“What is really important is that in China, in Singapore, in Korea, they have systems in place to rapidly identify the virus again and rapidly start the contact tracing again,” she said. “This is a lesson for all countries. The virus likes to find opportunities to resurge, to increase again. We all need to be ready for that.”

Van Kerkhove said she shares the concerns of Anthony S. Fauci, the top U.S. infectious disease expert, about the United States reopening too quickly.

“It needs to be done in a slow and steady way,” she said. “It can’t be done all at once.”

New York Stock Exchange set to reopen May 26

1:43 a.m.
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The New York Stock Exchange has announced it will reopen its trading floor on May 26 after being shut down since March 23. The financial hub switched to all-electronic trading nearly two months ago.

New York Stock Exchange President Stacey Cunningham announced the decision in an opinion piece in the Wall Street Journal. The plan is to open with a subset of floor brokers following Memorial Day with new safety measures in place.

“It isn’t clear when America will resume business as usual,” Cunningham wrote. “The virus will remain a stubborn reality but we can’t keep the country closed indefinitely. Given that, our reopening will bring a ‘new normal’ for the NYSE, hopefully helping chart a path that other businesses in densely populated areas might follow.”

Cunningham detailed that “designated market makers” for the 2,200 listed companies will, in large part, continue to work remotely. Floor brokers will return in smaller numbers and be required to wear masks and practice social distancing. New spatial designs will designate where people can work on the floor. The use of public transportation is prohibited while floor brokers and visitors will be screened and have their temperatures taken upon entrance to the building.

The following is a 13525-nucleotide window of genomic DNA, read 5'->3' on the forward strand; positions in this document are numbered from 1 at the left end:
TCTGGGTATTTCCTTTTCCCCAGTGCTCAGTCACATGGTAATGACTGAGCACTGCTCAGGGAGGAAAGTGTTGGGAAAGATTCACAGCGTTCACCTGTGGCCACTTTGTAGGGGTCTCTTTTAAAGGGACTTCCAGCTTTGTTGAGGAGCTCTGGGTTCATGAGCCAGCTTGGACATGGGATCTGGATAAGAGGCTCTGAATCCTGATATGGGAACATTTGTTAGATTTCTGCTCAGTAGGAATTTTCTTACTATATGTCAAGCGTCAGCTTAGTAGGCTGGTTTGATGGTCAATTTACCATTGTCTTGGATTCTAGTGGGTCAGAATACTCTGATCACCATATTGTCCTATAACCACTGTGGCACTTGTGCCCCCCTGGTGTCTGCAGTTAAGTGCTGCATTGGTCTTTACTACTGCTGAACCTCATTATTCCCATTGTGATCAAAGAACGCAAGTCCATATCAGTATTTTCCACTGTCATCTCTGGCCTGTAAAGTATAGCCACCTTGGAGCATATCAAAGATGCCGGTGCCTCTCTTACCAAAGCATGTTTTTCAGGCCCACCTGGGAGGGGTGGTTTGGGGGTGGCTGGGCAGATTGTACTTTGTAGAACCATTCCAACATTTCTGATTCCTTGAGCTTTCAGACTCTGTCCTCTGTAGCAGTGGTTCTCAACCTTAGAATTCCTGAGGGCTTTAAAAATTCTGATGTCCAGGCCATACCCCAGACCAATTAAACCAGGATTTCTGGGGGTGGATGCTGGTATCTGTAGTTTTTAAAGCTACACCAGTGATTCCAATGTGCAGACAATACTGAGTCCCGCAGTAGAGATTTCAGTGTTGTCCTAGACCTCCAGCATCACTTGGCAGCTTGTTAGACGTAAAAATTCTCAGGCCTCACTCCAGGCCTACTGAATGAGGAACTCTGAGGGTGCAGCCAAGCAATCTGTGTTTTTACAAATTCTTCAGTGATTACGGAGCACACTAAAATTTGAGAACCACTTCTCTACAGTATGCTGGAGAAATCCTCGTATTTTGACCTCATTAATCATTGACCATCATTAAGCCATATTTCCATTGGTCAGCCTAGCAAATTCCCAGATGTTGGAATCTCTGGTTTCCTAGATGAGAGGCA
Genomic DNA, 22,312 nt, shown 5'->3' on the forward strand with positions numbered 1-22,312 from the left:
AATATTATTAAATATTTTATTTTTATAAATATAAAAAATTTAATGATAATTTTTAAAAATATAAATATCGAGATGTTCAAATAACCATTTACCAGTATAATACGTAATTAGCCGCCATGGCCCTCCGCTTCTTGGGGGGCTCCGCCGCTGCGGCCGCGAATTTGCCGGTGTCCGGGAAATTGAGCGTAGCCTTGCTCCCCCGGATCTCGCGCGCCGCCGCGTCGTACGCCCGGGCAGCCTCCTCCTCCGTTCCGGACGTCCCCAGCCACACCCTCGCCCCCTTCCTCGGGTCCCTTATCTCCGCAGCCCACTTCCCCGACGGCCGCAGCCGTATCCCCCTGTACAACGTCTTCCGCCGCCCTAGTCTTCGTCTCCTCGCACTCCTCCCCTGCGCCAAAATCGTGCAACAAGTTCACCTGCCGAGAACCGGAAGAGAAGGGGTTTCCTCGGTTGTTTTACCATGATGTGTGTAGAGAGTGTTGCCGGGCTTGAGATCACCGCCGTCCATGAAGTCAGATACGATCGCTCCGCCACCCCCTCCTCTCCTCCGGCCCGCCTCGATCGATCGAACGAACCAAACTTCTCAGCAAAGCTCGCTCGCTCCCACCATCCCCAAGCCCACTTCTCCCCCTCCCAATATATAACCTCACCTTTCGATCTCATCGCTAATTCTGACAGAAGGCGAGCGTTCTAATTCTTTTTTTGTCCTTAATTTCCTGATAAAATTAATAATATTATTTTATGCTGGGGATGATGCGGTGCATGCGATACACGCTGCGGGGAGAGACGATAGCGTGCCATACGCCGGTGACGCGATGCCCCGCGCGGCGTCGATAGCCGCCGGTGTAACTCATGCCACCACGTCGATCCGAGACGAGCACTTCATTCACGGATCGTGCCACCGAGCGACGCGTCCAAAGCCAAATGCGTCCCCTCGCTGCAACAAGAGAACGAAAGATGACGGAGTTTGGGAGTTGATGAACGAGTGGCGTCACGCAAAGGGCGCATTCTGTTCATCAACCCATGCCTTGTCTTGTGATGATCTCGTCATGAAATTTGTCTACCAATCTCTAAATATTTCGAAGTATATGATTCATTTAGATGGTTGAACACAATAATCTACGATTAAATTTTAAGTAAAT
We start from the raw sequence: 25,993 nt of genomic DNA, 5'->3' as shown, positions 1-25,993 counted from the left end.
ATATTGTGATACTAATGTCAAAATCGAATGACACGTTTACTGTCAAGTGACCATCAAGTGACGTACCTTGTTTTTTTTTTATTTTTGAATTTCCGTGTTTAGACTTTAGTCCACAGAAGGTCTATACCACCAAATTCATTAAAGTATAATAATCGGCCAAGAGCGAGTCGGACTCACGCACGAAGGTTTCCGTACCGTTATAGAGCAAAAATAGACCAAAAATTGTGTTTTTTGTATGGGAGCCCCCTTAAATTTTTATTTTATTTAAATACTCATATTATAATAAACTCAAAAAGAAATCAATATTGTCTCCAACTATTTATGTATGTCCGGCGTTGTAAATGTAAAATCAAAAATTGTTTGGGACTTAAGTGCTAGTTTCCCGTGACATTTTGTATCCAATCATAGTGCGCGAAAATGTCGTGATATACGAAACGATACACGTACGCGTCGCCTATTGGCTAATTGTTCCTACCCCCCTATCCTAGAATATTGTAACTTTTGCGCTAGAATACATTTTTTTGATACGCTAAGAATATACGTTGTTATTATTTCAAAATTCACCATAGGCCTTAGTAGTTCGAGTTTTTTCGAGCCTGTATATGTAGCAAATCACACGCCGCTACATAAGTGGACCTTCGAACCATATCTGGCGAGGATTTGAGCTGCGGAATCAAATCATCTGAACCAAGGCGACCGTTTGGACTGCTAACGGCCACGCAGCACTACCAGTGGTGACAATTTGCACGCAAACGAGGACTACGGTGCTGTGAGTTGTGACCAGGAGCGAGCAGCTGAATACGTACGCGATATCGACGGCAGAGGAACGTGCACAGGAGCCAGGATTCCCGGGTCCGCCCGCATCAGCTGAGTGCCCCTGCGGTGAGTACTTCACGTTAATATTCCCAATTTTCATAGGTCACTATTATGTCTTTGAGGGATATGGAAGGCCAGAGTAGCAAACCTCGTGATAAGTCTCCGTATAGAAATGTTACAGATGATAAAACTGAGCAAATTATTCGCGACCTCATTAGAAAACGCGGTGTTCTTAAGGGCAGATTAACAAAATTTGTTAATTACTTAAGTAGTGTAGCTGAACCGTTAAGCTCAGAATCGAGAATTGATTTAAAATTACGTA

“These rigid measures will ease as the situation in the city improves,” Cunningham wrote. “They may become more stringent if the virus surges again. Our reopening protocols have been developed in consultation with state and federal officials, as well as public health experts.”

Cunningham acknowledged that the plan is set to reduce risk, but increased activity is likely to bring new cases until a vaccine is created.

“Infections may occur as people venture back to work," she wrote. “Our approach is designed to identify possible cases quickly, which will protect against a broader spread and allow our floor to continue operating.”

Meet the people who can’t wait to get back on a cruise ship

1:22 a.m.
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Amber O’Hara was stuck at sea. But that didn’t ruin her appetite for another cruise.

The Golden, Colo., retiree had been aboard the Azamara Pursuit for nearly two weeks when the industry decided to pause operations because of the coronavirus pandemic. She and her partner, Jim Ward, spent 29 days on board before disembarking in Miami, more than a week late and a continent away from where the trip was supposed to end because ports had closed to cruise passengers along the way.